WASHINGTON (KABC) -- Legislation to shorten the standard workweek to 32 hours was introduced in Congress last week by Democratic Rep. Mark Takano of Riverside.
"I am introducing this legislation to reduce the standard workweek to 32 hours because - now more than ever - people continue to work longer hours while their pay remains stagnant," Takano said in a press release. "We cannot continue to accept this as our reality. Many countries and businesses that have experimented with a four-day workweek found it to be an overwhelming success as productivity grew and wages increased."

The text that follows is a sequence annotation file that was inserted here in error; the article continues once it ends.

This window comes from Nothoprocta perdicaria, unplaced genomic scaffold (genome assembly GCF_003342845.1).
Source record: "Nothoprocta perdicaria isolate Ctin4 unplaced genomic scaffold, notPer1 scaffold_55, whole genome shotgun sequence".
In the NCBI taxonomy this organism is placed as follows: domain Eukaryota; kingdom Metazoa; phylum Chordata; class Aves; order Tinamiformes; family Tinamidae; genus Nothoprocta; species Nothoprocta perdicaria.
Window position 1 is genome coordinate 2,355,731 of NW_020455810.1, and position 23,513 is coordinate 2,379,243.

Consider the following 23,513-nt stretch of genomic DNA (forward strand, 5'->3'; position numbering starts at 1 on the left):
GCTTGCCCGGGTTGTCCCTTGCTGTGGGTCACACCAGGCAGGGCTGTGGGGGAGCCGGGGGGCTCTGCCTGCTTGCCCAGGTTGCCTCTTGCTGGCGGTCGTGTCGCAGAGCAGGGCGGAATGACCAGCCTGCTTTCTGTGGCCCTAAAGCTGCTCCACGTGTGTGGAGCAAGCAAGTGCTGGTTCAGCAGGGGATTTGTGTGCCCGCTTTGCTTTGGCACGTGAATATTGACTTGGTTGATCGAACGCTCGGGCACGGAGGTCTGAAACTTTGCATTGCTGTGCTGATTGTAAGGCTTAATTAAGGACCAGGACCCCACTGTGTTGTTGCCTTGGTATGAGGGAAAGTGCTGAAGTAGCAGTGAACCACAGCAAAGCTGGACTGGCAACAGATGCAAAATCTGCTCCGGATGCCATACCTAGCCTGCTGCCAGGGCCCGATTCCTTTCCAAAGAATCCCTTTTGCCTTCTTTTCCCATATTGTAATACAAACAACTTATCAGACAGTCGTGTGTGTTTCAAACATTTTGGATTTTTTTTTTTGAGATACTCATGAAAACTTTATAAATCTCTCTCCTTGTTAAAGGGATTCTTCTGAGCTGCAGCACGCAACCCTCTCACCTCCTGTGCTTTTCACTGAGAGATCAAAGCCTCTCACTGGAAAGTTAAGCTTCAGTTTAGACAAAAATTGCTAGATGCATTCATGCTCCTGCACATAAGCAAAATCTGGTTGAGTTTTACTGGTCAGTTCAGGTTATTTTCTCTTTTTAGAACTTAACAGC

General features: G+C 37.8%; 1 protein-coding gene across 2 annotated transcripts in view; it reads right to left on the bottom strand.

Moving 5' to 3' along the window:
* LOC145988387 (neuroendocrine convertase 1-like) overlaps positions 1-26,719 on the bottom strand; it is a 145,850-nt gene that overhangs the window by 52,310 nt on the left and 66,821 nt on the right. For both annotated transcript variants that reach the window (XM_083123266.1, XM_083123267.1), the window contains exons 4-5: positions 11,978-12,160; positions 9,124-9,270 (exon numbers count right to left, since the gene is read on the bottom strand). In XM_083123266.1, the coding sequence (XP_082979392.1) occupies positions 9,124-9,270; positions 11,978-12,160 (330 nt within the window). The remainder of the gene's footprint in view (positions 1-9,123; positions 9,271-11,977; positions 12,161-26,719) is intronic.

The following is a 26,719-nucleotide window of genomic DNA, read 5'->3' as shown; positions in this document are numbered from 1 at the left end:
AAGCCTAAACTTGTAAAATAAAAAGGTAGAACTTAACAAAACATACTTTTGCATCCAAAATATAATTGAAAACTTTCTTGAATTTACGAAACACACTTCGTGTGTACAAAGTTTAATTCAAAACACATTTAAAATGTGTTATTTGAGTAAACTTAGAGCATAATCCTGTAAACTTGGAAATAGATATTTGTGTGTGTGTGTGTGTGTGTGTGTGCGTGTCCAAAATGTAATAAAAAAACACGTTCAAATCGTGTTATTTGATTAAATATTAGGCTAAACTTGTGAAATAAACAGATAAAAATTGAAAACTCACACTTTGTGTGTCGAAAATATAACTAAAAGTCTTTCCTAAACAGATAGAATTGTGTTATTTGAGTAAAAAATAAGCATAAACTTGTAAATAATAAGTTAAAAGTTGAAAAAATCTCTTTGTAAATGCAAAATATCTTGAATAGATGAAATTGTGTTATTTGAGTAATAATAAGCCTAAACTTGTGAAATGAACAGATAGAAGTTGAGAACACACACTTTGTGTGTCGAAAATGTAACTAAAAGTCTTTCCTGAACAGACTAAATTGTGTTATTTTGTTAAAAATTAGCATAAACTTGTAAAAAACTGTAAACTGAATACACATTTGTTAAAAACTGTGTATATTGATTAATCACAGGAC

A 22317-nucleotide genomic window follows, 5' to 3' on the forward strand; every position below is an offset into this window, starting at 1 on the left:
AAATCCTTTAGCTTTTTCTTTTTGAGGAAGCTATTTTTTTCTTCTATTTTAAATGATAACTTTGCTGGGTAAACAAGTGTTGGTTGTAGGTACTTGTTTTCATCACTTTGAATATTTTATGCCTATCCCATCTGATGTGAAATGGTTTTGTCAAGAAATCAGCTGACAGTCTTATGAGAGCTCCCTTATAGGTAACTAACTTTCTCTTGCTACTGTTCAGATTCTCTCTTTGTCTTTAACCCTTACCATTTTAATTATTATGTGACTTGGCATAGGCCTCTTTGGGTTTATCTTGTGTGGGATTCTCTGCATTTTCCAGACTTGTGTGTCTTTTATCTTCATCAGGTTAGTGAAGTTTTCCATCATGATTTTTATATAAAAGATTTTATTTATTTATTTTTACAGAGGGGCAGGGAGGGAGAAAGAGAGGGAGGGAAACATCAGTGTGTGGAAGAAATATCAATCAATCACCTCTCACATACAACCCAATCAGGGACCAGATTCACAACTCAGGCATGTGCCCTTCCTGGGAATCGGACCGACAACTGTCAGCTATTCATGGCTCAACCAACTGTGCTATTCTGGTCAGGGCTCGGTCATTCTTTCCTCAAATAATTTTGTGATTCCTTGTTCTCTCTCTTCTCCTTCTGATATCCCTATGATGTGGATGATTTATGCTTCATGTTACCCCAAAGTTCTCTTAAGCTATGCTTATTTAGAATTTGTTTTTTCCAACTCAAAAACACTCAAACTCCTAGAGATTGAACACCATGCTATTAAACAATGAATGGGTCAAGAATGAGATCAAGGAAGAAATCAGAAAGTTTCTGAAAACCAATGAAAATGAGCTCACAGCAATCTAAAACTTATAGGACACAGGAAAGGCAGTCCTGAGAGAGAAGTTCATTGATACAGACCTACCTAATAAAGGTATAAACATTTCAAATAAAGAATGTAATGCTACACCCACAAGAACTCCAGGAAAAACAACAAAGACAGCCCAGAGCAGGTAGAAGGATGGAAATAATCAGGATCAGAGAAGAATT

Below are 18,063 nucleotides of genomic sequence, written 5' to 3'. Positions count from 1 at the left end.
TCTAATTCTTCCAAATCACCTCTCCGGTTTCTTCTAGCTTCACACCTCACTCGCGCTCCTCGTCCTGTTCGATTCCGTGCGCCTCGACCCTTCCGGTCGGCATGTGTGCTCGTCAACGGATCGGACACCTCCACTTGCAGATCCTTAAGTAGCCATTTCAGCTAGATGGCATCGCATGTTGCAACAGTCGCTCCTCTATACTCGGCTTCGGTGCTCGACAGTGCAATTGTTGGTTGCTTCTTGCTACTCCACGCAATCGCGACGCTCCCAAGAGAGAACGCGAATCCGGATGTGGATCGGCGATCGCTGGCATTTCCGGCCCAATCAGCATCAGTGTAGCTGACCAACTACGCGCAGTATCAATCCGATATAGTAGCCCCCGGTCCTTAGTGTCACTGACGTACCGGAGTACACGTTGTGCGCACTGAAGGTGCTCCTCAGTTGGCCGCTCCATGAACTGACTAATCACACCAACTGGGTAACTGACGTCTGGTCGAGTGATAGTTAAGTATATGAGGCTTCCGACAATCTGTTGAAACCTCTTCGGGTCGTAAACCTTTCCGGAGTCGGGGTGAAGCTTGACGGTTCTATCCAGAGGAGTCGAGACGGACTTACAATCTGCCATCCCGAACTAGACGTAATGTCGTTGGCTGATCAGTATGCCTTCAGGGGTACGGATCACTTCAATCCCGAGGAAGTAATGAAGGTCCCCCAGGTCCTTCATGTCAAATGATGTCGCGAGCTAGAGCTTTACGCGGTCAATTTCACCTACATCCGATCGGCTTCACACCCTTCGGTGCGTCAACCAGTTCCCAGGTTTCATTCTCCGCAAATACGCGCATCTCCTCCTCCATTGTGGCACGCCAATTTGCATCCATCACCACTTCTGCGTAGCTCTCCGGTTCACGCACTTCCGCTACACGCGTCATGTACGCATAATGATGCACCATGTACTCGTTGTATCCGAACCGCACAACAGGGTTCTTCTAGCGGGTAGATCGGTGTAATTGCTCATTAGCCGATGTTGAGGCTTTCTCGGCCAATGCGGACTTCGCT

Takano tells Eyewitness News he doesn't think the five-day workweek will go away, but on the fifth day, the congressman says employees will get paid overtime and that will amount to a 10% pay increase for most workers.
Takano said the 40-hour work week was established by the Fair Labor Act in 1935 and needs to be updated. He added that shorter workweeks will help reduce health care premiums for employers and lower operational costs.
Original co-sponsors of the legislation include Rep. Rashida Tlaib, Rep. Jan Schakowsky and Rep. Chuy Garcia.